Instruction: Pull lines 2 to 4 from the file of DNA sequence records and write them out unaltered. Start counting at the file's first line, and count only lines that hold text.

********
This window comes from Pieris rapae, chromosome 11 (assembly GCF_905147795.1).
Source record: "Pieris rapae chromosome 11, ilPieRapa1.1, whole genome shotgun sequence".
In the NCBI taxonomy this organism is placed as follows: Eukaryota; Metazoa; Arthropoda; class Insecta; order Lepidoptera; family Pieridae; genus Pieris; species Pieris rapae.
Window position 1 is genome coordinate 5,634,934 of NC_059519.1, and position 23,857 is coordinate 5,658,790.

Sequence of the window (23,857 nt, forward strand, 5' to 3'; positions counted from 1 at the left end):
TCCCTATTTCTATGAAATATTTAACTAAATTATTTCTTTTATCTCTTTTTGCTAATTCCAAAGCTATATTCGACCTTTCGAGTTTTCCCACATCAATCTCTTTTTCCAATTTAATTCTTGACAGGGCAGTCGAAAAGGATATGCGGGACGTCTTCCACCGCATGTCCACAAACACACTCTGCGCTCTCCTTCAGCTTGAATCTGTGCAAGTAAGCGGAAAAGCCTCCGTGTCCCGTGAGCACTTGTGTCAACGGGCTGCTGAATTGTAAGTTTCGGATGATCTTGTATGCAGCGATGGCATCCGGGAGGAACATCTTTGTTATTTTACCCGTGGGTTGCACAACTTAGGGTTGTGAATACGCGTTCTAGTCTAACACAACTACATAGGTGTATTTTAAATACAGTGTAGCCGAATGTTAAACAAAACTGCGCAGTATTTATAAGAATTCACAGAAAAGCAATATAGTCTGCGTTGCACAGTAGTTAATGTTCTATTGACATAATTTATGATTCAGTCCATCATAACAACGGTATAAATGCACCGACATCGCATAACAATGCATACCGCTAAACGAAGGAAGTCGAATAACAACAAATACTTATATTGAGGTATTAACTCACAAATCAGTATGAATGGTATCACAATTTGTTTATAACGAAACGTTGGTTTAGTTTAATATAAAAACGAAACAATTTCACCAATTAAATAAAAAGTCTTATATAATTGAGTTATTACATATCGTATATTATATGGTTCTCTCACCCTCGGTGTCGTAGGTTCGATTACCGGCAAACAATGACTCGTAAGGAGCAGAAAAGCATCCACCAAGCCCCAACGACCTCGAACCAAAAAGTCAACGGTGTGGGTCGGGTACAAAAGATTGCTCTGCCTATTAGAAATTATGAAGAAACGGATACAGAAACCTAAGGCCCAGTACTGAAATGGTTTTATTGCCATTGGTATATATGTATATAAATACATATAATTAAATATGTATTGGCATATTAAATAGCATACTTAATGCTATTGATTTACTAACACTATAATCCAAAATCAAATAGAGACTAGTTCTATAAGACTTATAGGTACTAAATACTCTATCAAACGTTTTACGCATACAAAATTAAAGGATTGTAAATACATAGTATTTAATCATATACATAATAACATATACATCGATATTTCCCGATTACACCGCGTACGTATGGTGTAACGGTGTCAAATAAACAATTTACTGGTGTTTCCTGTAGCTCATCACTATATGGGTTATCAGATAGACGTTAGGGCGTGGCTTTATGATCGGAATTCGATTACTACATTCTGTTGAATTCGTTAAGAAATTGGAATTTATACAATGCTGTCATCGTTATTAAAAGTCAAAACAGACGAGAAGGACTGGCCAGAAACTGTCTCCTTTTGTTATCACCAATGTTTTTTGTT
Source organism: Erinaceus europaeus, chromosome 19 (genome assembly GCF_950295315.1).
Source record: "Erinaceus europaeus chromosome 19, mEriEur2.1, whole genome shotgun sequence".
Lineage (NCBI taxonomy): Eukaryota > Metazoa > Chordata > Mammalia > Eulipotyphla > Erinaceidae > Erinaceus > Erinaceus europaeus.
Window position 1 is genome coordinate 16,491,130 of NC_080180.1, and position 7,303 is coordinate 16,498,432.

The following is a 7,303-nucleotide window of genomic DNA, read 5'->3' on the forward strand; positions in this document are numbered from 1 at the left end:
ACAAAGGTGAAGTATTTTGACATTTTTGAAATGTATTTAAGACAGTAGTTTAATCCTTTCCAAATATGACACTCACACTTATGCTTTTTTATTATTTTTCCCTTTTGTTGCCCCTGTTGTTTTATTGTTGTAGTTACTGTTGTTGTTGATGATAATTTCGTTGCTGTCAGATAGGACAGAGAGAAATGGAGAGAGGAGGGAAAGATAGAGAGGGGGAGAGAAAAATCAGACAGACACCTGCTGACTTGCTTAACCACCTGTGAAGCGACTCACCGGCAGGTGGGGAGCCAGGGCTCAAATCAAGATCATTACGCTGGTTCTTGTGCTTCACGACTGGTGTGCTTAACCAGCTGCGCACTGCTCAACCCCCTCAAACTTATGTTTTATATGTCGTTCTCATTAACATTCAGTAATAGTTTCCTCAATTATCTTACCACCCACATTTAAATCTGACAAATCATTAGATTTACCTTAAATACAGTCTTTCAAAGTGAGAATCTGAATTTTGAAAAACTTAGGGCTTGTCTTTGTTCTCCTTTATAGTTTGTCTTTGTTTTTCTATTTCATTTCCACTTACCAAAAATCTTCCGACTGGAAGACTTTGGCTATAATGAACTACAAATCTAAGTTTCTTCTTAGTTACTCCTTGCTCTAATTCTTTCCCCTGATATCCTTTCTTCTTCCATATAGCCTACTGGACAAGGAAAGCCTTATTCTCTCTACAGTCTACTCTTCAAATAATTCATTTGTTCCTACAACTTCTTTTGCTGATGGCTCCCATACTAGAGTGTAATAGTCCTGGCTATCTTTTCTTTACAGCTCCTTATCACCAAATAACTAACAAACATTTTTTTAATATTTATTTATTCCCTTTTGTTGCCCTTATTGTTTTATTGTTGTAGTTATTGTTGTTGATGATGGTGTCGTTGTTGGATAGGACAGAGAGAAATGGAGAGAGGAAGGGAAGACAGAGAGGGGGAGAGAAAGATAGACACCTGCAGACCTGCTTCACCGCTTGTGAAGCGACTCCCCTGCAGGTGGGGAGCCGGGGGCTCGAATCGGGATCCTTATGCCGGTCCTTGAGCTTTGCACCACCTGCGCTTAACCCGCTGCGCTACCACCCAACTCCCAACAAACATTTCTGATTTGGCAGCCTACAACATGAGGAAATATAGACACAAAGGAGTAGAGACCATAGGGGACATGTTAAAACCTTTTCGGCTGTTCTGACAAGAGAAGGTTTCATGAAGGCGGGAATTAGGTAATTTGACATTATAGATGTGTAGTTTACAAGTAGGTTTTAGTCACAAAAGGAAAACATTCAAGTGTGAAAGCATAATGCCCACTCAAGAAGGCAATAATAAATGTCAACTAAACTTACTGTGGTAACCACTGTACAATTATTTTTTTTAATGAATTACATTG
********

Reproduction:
Source record: "Pieris rapae chromosome 11, ilPieRapa1.1, whole genome shotgun sequence".
In the NCBI taxonomy this organism is placed as follows: Eukaryota; Metazoa; Arthropoda; class Insecta; order Lepidoptera; family Pieridae; genus Pieris; species Pieris rapae.
Window position 1 is genome coordinate 5,634,934 of NC_059519.1, and position 23,857 is coordinate 5,658,790.